As a writer it is perhaps inevitable that sooner or later fiction and real life will collide. In November 2014 I wrote a short story entitled “Women’s Shoes” which originally appeared as a guest post on a fellow blogger’s site and, subsequently under the title “Shoes” in my collection of short stories, “The Suspect And Other Tales”, (http://www.amazon.com/The-Suspect-other-tales-Morris-ebook/dp/B00PKPTQ0U). The story deals with the obsession of a serial killer with the footware worn by prostitutes and is a work of fiction with no basis in fact.
Having finished “Shoes” I e-mailed it to my blogging friend, shut down the laptop and headed off for Sunday lunch in a local pub. There I sat, pint in hand idly browsing the Telegraph’s website on my mobile phone as I waited for my Sunday roast to arrive. My attention was arrested by a story regarding a man accused of having murdered 2 women in his Hong Kong flat., (http://www.telegraph.co.uk/news/worldnews/asia/hongkong/11203291/British-man-arrested-over-Hong-Kong-double-murder.html). The article referred to the victims as “sex workers” and contained horrific details regarding their deaths. Suddenly I didn’t feel particularly hungry. At first glance my story bore an uncanny resemblance to the article I was reading. Both the Telegraph’s piece and my story deal with the killing of prostitutes (in my case on a purely fictional basis while the newspaper’s piece pertains to the killing of flesh and blood women). I had written my story in total ignorance of the murders and had I known of the killings would not have penned it. However given that I had composed the story what was I to do? Should I email my blogging friend asking that the piece be deferred, or not published in any form?
I looked at the facts of the case. My story was set in the UK and was written in total ignorance of the Hong Kong killings. In the (fictional) “Shoes” the killer is obsessed with the footware worn by the world’s oldest profession, (there was no intimation of any such obsession in the Telegraph’s article). In”Shoes” the psychopathic killer keeps his victims bodies frozen in a commercial freezer, meaning there would be no odour of decomposition, while in the Hong Kong case the corpse’s of the unfortunate ladies where found in a state of decomposition in the apartment of the accused (his neighbours had complained of the smell emanating from the flat). In short it was a pure coincidence that my story bore a passing resemblance to the (real-life) Hong Kong case and on this basis I determined not to withdraw it from publication.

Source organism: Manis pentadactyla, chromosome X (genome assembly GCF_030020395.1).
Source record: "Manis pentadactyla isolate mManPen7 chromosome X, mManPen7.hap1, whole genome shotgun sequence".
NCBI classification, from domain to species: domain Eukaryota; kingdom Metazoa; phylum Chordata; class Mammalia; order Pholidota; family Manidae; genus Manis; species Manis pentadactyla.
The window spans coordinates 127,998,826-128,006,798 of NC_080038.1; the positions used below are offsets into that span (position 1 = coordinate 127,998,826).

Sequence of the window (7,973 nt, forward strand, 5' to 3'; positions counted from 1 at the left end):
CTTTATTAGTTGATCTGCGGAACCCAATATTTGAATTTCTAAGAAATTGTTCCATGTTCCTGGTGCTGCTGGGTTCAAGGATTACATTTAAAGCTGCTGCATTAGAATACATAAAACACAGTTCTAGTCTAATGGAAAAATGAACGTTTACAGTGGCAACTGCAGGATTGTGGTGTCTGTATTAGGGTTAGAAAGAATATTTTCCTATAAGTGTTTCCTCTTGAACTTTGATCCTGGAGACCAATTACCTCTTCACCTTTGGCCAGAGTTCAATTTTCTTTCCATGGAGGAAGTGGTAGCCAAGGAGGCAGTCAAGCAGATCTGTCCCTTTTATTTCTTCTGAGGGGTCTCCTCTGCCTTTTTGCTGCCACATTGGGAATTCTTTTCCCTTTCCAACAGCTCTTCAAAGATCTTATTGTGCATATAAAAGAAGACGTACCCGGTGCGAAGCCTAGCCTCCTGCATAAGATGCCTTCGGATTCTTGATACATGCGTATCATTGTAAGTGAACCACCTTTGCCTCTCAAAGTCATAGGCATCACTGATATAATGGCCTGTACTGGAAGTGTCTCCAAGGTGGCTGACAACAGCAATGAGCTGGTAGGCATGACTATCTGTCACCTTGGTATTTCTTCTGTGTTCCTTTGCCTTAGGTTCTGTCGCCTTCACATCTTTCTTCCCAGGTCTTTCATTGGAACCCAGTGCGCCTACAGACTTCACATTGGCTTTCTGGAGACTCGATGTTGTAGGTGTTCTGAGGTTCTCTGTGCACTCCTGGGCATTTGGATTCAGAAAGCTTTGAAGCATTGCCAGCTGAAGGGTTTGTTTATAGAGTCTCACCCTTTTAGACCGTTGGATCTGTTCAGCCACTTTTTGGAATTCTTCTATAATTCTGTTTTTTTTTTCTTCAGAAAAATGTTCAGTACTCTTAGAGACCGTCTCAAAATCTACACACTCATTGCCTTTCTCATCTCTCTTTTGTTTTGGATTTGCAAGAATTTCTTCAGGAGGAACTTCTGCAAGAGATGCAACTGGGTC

There is, as is so often remarked “nothing new under the sun”. It is inevitable that stories written in total ignorance of (real-life) crimes will sometimes reflect (albeit wholly unintentionally), and often in an indirect manner those actual happenings.
(Please note, the Hong Kong case is still to go to trial and I make no assumption as to the outcome of the case, I.E. a man is innocent until proven guilty in a court of law).
How unusual is that. I can see similarities happen, or imagine they do, but not this close together. OMG.
Thanks for your comment. Yes it was certainly a coincidence. Kevin